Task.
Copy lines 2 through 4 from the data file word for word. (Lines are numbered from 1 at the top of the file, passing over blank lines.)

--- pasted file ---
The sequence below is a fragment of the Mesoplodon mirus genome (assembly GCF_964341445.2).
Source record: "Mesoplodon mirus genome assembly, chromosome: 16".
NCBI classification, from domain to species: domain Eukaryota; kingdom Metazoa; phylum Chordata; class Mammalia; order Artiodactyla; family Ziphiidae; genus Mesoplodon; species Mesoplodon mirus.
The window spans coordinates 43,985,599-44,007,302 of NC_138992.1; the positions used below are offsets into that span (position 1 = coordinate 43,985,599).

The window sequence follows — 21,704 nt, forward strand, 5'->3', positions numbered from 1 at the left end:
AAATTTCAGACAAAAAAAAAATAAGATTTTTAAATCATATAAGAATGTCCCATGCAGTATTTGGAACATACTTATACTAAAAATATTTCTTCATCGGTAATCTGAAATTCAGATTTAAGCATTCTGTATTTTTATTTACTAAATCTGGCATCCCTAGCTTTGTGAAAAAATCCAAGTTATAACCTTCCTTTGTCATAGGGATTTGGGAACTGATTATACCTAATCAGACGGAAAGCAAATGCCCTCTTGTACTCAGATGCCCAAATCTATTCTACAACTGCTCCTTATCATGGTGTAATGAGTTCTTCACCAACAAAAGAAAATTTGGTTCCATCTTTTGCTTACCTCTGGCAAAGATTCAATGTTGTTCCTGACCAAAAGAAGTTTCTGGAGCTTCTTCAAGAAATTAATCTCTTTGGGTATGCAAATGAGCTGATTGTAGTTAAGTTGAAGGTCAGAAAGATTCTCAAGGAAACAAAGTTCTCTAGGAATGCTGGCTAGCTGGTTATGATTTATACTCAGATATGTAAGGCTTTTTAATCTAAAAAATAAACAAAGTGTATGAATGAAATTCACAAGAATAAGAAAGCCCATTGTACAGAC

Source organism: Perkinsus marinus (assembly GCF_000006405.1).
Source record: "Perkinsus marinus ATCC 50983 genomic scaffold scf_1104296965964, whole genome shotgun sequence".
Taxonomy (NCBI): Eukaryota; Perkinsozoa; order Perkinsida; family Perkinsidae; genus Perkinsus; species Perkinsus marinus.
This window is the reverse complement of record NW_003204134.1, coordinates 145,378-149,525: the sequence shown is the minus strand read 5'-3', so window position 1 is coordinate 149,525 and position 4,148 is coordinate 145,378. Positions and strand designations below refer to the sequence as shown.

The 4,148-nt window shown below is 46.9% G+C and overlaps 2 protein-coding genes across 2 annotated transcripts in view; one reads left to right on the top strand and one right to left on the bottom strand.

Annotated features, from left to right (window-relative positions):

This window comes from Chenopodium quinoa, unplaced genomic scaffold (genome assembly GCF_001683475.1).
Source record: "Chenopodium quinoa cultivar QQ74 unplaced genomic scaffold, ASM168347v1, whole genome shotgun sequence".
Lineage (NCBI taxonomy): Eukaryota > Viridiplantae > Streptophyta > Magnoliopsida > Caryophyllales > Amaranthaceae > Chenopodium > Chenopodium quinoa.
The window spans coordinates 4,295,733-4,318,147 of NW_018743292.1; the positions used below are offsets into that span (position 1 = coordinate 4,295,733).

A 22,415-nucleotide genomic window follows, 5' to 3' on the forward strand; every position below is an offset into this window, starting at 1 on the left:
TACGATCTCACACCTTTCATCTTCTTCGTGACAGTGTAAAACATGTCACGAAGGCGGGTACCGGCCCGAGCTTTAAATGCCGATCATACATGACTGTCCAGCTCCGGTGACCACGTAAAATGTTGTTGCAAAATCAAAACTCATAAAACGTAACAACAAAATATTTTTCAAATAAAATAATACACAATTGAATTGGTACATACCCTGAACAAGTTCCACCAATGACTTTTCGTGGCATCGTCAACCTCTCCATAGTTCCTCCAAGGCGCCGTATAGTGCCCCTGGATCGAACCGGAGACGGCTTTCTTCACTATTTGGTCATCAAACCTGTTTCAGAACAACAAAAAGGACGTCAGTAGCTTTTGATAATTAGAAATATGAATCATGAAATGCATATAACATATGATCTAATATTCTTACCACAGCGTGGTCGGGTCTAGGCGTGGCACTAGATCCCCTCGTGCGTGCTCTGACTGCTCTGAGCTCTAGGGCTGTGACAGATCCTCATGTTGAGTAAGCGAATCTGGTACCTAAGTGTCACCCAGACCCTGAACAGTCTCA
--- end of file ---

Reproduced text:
Source record: "Mesoplodon mirus genome assembly, chromosome: 16".
NCBI classification, from domain to species: domain Eukaryota; kingdom Metazoa; phylum Chordata; class Mammalia; order Artiodactyla; family Ziphiidae; genus Mesoplodon; species Mesoplodon mirus.
The window spans coordinates 43,985,599-44,007,302 of NC_138992.1; the positions used below are offsets into that span (position 1 = coordinate 43,985,599).